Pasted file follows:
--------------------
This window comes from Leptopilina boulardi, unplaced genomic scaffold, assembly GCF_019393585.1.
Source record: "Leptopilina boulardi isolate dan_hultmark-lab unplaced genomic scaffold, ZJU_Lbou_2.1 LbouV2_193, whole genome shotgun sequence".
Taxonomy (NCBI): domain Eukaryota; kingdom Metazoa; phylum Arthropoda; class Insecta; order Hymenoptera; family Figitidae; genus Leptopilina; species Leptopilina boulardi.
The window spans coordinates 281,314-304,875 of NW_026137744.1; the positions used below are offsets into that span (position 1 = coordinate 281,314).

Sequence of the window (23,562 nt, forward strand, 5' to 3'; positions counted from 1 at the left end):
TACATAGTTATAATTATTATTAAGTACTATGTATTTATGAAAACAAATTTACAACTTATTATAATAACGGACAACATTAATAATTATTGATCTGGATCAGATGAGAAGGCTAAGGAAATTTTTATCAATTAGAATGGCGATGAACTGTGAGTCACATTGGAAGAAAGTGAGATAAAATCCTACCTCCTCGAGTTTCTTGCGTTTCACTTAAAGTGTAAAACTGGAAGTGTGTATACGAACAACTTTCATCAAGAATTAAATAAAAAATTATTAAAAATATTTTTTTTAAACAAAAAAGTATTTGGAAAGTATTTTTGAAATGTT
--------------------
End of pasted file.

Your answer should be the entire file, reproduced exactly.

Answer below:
This window comes from Leptopilina boulardi, unplaced genomic scaffold, assembly GCF_019393585.1.
Source record: "Leptopilina boulardi isolate dan_hultmark-lab unplaced genomic scaffold, ZJU_Lbou_2.1 LbouV2_193, whole genome shotgun sequence".
Taxonomy (NCBI): domain Eukaryota; kingdom Metazoa; phylum Arthropoda; class Insecta; order Hymenoptera; family Figitidae; genus Leptopilina; species Leptopilina boulardi.
The window spans coordinates 281,314-304,875 of NW_026137744.1; the positions used below are offsets into that span (position 1 = coordinate 281,314).

Sequence of the window (23,562 nt, forward strand, 5' to 3'; positions counted from 1 at the left end):
TACATAGTTATAATTATTATTAAGTACTATGTATTTATGAAAACAAATTTACAACTTATTATAATAACGGACAACATTAATAATTATTGATCTGGATCAGATGAGAAGGCTAAGGAAATTTTTATCAATTAGAATGGCGATGAACTGTGAGTCACATTGGAAGAAAGTGAGATAAAATCCTACCTCCTCGAGTTTCTTGCGTTTCACTTAAAGTGTAAAACTGGAAGTGTGTATACGAACAACTTTCATCAAGAATTAAATAAAAAATTATTAAAAATATTTTTTTTAAACAAAAAAGTATTTGGAAAGTATTTTTGAAATGTT